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#1 2006-08-27 09:52:51

Linda Wyatt
Prevost d'Armes
From: Danby NY
Registered: 2006-03-26
Website

Fencing Notation

We have a notation method developed by Maître Crown that we use to notate drills and tactical exercises.

Do any of you have your own notation system?  Do any of you use ours?

I'm interested in seeing what other people use to write these things down in order either to remember what you've done, or to communicate it to someone else.

Thanks.

Linda

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#2 2006-08-28 13:15:03

Akilles
Member
From: Saint Louis
Registered: 2006-06-06
Website

Re: Fencing Notation

Hi, Linda.

No, we do not use an official (or unofficial) notation system.  Alexis works with Maestro Martinez so he may have incorporated something there.  I'll let him chime in on that.

What we do is context based.  So the excercise or drill is always driven by what it is we are looking at.  For this reason it is fluid and can change - depending on what we care to examine, and have therefore never had much of a need to write it down.  Sometimes we use the conventional excercises in Maestro Gaugler's or Maestro Barbasetti's books, following their notation; a simple matter because the notation is helping to create the context.

For communication?  I try not to communicate with people, much too difficult for me.  But if I have to I have always found it best for us both to understand the context, e.g., I have just lunged and you have made parry tierce.  From there I think we can go anyplace we want.

How do your notations work?  abbreviation of context? or shorthand for multiple actions, like a macro?

To remember what I've done!?  There's a pickle. Ha...


all conditioned things decay - seek liberation diligently

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#3 2006-08-28 14:51:58

Linda Wyatt
Prevost d'Armes
From: Danby NY
Registered: 2006-03-26
Website

Re: Fencing Notation

> How do your notations work?  abbreviation of context? or shorthand for multiple actions, like a macro?

It's very much like music notation.  On a staff, so you can see what all is happening at the same time. Sort of shorthand abbreviations for each action.  Each staff has a line for the feet and for the blade- two, if you're using two.

If you read music, picture each action as a chord.

The method is very easy to learn and use- if you already read music.  It appears to be fairly easy to learn for those who don't read music, but I can't speak from personal experience on that one.

Linda

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#4 2006-08-30 11:52:27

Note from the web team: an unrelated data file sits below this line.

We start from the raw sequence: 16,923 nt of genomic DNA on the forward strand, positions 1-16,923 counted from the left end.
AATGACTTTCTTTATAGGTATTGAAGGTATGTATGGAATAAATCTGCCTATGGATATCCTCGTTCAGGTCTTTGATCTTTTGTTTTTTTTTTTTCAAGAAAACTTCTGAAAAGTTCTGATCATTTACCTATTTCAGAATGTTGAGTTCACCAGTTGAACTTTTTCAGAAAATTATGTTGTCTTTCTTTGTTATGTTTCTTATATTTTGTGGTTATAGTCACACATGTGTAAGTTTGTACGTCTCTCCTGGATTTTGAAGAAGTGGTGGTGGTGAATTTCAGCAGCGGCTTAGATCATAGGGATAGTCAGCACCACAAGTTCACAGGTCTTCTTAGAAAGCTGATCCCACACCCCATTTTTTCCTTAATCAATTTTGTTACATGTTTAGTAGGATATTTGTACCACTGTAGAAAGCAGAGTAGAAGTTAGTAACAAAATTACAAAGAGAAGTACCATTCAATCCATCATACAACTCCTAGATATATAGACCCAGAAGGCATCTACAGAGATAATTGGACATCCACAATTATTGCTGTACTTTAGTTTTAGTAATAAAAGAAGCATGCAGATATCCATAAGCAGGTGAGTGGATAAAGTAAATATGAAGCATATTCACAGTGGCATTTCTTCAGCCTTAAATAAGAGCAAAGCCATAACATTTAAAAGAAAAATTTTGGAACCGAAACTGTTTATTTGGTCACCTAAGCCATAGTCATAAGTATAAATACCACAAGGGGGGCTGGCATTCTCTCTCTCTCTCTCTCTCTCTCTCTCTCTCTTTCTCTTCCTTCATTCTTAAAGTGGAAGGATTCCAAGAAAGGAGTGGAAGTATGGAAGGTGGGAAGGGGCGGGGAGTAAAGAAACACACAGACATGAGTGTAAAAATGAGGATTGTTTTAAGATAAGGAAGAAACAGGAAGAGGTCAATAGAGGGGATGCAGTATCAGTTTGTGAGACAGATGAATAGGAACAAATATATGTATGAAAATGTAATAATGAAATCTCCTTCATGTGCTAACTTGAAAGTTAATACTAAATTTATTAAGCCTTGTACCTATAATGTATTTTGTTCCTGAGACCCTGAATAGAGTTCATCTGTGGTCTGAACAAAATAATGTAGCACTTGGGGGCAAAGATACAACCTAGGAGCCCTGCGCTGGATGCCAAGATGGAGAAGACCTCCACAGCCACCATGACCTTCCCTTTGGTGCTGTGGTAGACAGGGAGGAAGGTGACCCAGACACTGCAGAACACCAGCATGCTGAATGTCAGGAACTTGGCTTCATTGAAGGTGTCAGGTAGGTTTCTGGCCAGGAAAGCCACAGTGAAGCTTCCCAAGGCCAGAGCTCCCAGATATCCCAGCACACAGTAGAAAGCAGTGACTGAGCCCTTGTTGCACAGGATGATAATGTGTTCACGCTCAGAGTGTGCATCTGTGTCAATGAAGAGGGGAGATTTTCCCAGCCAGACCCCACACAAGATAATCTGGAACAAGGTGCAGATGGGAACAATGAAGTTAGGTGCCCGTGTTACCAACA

cfaustus
Member
From: Milwaukee, Wisconsin
Registered: 2006-04-20
Website

Re: Fencing Notation

Linda, you system sounds similar to a system I used to choreograph fights for a student film I got roped into helping with. I also included a system for distance, which I guess you could equate (graphically, but not physically) to length of musical notes in music notation. While this was fine for a choreographed routine, I think it is not so good for more extensive drills, as each action is expressed completed. Multiple intentions and the possibility for expressing dynamism in this notation is limited.

For example, in a more advanced drill I may set up the students to execute a phrase 3 or 4 exchanges deep. However, at any point in the drill, someone may make a mistake. For instance, an attackers feint may be parried in which case the defender would riposte. If the feint had worked and they derobe the successfully, the attacker would of course continue the compound attack to the new line. The second tempo of the compound attack, may or may not be parried... and so forth...

I could see how the musical staff would be a nice way to address this by adding another layer for intention. Have you played with this at all? Do you have notations for distance and cadence?

Regarding what I have learned from M. Martinez, the Rohdes system uses a vocal short hand system. It can be written down. Different sounds and even different intonations of the same sounds designate different engagements, intentions, attacks, and even footwork. The sounds are uttered as the fencer performs the action and actually helps fencers learn to breath properly while fencing (instead of holding one's breath or getting winded as many do).

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